Because my firefighting career has caught up on my body, I can’t really do heavy manual labor anymore, so that eliminates tons of jobs. I made it to the face to face interview round with Lowes, and guess what? I was grossly unprepared for the process.

I don’t know if any of you have been through this kind of interview but it was my first time. I guess I should have done some research prior to my appointment, because they caught me flatfooted.

It consisted of about 15 or so situational questions. I sat down with a very pleasant lady and we began.

“Tell me Tim about a time in the past where you had a conflict with a fellow worker. How did you handle that situation?”

So right away I thought back to my days in the firehouse and I remember having a conflict (actually many conflicts) with another fireman and to resolve the problem I duct taped him to his bed while he was sleeping causing him to miss an alarm because he couldn’t get himself free in time to get to the fire truck.

Then I thought maybe that wouldn’t be a good example. I broke into a sweat, became very nervous, and I panicked. I searched my memories for a suitable example, nothing but a great big blank. So I lied and made up a story that I thought would show my skill at conflict resolution and demonstrate that I was a team player. I ended up either lying on all the other questions or only being able to make a fire house reference. Either way I wasn’t offered a job.

I need to find work. If any of you have some helpful tips, please, please impart them to me as I am an abject failure in the real world outside the protection of a fire house.

I don’t know what I want to be when I grow up, and I have no idea how to go about it.


avgjoegeek said...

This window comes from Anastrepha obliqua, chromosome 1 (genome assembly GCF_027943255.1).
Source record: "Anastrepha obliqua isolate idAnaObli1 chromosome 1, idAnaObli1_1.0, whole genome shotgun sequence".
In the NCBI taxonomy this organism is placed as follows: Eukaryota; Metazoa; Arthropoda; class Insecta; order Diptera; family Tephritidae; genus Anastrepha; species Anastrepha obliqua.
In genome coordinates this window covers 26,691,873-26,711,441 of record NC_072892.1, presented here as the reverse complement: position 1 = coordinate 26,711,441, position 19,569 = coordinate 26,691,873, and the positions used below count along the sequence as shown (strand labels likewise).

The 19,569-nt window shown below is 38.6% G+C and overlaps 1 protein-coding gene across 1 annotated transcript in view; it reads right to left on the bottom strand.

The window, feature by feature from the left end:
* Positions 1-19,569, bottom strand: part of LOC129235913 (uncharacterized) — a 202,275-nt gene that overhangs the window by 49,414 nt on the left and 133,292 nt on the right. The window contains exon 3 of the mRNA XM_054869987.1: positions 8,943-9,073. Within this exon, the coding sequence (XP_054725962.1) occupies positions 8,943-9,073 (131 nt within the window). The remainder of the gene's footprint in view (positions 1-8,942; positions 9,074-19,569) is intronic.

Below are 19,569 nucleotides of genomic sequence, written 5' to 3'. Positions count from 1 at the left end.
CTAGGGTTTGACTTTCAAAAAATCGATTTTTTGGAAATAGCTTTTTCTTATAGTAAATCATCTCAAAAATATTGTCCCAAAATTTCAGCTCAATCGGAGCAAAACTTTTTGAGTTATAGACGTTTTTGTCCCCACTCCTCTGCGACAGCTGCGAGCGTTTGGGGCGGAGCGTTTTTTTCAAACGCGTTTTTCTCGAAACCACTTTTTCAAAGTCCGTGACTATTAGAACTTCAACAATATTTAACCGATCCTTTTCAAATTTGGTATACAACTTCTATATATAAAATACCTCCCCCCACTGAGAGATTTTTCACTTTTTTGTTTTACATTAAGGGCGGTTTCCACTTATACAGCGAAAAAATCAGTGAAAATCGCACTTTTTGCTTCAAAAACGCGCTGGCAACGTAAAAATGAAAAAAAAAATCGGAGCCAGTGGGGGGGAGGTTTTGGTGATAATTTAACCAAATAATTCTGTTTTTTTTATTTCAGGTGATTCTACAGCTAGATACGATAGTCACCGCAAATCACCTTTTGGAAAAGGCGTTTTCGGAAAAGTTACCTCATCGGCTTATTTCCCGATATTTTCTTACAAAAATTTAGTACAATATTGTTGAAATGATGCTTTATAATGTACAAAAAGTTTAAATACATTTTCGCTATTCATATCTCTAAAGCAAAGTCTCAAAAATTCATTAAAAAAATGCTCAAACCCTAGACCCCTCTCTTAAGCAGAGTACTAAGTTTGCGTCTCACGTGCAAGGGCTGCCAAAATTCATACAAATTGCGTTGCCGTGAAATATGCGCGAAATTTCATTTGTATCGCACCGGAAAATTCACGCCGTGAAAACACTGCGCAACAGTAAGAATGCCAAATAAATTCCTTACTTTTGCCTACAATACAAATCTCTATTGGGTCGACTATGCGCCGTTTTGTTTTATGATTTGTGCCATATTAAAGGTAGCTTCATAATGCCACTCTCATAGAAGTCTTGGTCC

Tim I feel for you. I've pigeon holed myself from doing Tech Support for so long. When I was out for 9 months on the "Obama Vacation Plan"?

I applied EVERYWHERE. And the process sucked. I dressed up in my best clown suit and put on the "good employee" act. In the end after all of the song and dance? I was lucky enough to return right back where I started...? So I'm grateful to be employed but still right back where I started lol.

Um.. have you thought about doing something different than blue collar stuff? I've known you for a bit so tell me if I'm completely off base here. Sure your a Paramedic and a Firefighter. But your also a Public Speaker, Teacher, Screenplay Writer, a PUBLISHED AUTHOR, and all around funny story teller. And you can't leverage those skills into anything?

How about maybe doing substitute teaching? Its a short term gig with Summer's off usually. The extra cash won't make you rich but should augment your income enough to turn the cable back on and get you a clean pair of underwear and socks.

Plus it doesn't have to be necessarily with a traditional school. There are a million colleges/trade schools etc that require english/public speaking etc.

But the only thing I don't know.. is what kind of education you'd need for it.

Well good luck - and we need to do lunch sometime soon to catch up! :-D

Fireman said...

Thanks Jason, I will be teaching at the University again next semester, but don't you have to have a teaching certificate to substitute? Anyway you make some good points. I am putting together a video and presentation for my new book on Kickstarter, so if that comes through I'll be in pretty good shape.